When using linear regression to model the relationship between a response variable and a predictor, we make a few assumptions. These assumptions are the essential conditions that should be fulfilled before we can draw any inferences about the model estimates or before we can use the model to make any predictions. In the next video, Anjali explains the key assumptions of linear regression.

The linear regression framework comprises certain key assumptions. Let’s try and understand the importance of each of these assumptions one by one.

1. There is a linear relationship between X and Y.

X and Y should display a linear relationship of some form; otherwise, there is no use of fitting a linear model between them.

2. Error terms are distributed normally with mean equal to 0 (not X, Y)

- There is no problem if the error terms are not distributed normally if you wish to just fit a line and not make any further interpretations.

- However, if you wish to draw some inferences on the model that you have built, then you need to have a notion of the distribution of the error terms. One particular repercussion if the error terms are not distributed normally is that the p-values obtained during the hypothesis test to determine the significance of the coefficients become unreliable.

- The assumption of normality is made, as it has been observed that the error terms generally follow a normal distribution with mean equal to 0 in most cases.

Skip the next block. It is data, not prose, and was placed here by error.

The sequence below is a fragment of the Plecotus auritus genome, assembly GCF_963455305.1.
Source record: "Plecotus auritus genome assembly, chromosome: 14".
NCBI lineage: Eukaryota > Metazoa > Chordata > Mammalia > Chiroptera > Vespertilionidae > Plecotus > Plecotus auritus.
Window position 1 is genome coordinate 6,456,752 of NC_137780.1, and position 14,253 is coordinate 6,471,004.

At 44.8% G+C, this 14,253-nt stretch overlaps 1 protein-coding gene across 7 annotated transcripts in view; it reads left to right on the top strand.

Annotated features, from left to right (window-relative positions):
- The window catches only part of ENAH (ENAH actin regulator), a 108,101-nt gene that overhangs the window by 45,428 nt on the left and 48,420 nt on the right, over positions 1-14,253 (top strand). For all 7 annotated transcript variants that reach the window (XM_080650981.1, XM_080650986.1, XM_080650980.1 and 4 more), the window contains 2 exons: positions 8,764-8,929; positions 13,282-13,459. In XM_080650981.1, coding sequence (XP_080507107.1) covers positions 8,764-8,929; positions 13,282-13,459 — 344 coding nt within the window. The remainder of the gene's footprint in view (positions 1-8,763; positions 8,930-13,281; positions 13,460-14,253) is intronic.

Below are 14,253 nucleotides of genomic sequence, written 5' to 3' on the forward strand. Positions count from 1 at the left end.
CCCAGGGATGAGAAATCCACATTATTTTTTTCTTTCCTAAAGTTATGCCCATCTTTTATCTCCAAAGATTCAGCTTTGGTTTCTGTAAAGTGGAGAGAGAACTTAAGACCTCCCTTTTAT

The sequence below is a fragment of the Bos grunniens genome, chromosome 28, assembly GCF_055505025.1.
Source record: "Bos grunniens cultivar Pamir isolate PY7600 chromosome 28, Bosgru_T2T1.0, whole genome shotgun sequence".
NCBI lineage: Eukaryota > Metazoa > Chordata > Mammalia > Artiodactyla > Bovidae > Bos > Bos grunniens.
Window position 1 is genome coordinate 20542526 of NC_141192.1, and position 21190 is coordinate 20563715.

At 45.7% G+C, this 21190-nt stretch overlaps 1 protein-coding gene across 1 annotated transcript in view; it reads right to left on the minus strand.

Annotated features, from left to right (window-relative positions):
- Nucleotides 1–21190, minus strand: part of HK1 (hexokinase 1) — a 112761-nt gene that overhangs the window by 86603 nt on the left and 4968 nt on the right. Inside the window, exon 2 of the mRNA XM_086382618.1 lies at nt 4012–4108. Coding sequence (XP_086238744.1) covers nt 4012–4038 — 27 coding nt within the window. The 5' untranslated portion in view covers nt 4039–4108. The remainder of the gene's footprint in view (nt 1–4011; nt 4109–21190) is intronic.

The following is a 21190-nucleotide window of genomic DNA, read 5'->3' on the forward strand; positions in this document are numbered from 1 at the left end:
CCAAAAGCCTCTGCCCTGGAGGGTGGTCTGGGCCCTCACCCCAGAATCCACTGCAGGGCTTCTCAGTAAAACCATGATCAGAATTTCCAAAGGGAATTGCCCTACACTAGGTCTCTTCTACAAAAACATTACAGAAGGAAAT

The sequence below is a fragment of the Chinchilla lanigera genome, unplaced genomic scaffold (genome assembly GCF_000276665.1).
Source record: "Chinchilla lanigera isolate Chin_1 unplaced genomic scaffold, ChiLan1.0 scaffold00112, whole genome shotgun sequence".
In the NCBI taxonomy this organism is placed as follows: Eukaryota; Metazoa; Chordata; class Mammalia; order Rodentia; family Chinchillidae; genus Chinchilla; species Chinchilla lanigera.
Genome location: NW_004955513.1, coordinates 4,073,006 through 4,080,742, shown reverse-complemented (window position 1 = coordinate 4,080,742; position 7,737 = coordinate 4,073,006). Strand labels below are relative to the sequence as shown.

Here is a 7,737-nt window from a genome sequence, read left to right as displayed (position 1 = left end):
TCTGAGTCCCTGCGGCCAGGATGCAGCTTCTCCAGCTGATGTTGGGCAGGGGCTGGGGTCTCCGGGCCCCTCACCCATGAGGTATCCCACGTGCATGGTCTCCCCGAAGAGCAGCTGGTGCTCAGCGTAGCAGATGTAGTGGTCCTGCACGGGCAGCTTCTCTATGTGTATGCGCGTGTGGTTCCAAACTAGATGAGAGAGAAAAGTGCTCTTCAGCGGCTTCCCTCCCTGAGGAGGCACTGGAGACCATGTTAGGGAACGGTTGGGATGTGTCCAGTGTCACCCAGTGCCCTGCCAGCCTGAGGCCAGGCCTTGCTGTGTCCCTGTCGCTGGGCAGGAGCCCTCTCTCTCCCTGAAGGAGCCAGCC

3. Error terms are independent of each other

- The error terms should not be dependent upon one another (like in time-series data, where the next value is dependent upon the previous one).

4. Error terms have constant variance (homoscedasticity)

- Variance should not increase (or decrease) with a change in error values.

- Also, variance should not follow any pattern with a change in error terms.

You can also go through the content at this link to see what happens when the assumptions above are violated. But you will anyway get more clarity as we keep moving ahead.

We basically use the following plots, which help us assess the above assumptions qualitatively:

- Residual versus prediction plot: This plot helps us detect nonlinearity, unequal error variances and outliers.

- Histogram of error terms: This plot helps detect non-normality of the error values.

We worked upon the Marketing dataset which we used earlier for simple linear regression in Python. Let us check if the assumptions are holding true in the forthcoming video.

In the next segment, Anjali will implement Multiple Linear Regression in Python and also do residual analysis for the same. Residual analysis will further help in checking if the assumptions of linear regression are holding true.